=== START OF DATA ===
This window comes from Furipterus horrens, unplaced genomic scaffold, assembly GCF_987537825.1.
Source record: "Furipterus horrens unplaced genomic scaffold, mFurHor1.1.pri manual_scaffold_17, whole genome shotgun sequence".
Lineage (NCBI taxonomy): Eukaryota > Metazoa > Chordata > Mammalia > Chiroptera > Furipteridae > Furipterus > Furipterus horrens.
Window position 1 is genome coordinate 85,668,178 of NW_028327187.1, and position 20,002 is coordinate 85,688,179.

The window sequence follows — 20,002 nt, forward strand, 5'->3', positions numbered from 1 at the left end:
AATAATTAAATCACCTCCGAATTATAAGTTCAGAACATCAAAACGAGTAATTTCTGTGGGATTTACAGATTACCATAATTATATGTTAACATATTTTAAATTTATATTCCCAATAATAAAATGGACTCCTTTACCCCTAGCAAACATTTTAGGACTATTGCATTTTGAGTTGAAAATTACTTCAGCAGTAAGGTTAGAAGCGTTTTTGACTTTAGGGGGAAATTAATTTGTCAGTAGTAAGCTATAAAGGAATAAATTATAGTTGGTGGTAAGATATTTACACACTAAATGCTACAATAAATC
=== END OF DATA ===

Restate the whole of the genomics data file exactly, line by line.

This window comes from Furipterus horrens, unplaced genomic scaffold, assembly GCF_987537825.1.
Source record: "Furipterus horrens unplaced genomic scaffold, mFurHor1.1.pri manual_scaffold_17, whole genome shotgun sequence".
Lineage (NCBI taxonomy): Eukaryota > Metazoa > Chordata > Mammalia > Chiroptera > Furipteridae > Furipterus > Furipterus horrens.
Window position 1 is genome coordinate 85,668,178 of NW_028327187.1, and position 20,002 is coordinate 85,688,179.

The window sequence follows — 20,002 nt, forward strand, 5'->3', positions numbered from 1 at the left end:
AATAATTAAATCACCTCCGAATTATAAGTTCAGAACATCAAAACGAGTAATTTCTGTGGGATTTACAGATTACCATAATTATATGTTAACATATTTTAAATTTATATTCCCAATAATAAAATGGACTCCTTTACCCCTAGCAAACATTTTAGGACTATTGCATTTTGAGTTGAAAATTACTTCAGCAGTAAGGTTAGAAGCGTTTTTGACTTTAGGGGGAAATTAATTTGTCAGTAGTAAGCTATAAAGGAATAAATTATAGTTGGTGGTAAGATATTTACACACTAAATGCTACAATAAATC